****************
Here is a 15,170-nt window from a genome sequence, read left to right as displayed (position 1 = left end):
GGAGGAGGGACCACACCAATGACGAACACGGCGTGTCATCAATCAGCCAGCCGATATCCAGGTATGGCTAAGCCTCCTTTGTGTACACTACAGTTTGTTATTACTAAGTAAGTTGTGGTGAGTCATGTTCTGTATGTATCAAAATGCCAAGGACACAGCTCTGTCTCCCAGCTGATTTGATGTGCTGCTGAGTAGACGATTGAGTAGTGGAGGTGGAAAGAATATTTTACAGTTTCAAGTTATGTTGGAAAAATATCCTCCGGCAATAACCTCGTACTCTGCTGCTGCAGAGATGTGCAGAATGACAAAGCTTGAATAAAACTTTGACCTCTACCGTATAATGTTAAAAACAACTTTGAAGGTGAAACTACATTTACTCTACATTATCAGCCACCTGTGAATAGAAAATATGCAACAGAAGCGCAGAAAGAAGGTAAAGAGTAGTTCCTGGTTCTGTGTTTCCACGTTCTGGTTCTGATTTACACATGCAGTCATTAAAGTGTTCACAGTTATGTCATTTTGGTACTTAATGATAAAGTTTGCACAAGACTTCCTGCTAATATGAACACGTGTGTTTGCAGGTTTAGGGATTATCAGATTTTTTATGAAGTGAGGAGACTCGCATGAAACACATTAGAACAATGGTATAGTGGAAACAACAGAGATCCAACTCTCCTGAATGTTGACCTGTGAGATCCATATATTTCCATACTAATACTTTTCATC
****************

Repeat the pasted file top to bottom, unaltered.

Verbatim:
Here is a 15,170-nt window from a genome sequence, read left to right as displayed (position 1 = left end):
GGAGGAGGGACCACACCAATGACGAACACGGCGTGTCATCAATCAGCCAGCCGATATCCAGGTATGGCTAAGCCTCCTTTGTGTACACTACAGTTTGTTATTACTAAGTAAGTTGTGGTGAGTCATGTTCTGTATGTATCAAAATGCCAAGGACACAGCTCTGTCTCCCAGCTGATTTGATGTGCTGCTGAGTAGACGATTGAGTAGTGGAGGTGGAAAGAATATTTTACAGTTTCAAGTTATGTTGGAAAAATATCCTCCGGCAATAACCTCGTACTCTGCTGCTGCAGAGATGTGCAGAATGACAAAGCTTGAATAAAACTTTGACCTCTACCGTATAATGTTAAAAACAACTTTGAAGGTGAAACTACATTTACTCTACATTATCAGCCACCTGTGAATAGAAAATATGCAACAGAAGCGCAGAAAGAAGGTAAAGAGTAGTTCCTGGTTCTGTGTTTCCACGTTCTGGTTCTGATTTACACATGCAGTCATTAAAGTGTTCACAGTTATGTCATTTTGGTACTTAATGATAAAGTTTGCACAAGACTTCCTGCTAATATGAACACGTGTGTTTGCAGGTTTAGGGATTATCAGATTTTTTATGAAGTGAGGAGACTCGCATGAAACACATTAGAACAATGGTATAGTGGAAACAACAGAGATCCAACTCTCCTGAATGTTGACCTGTGAGATCCATATATTTCCATACTAATACTTTTCATC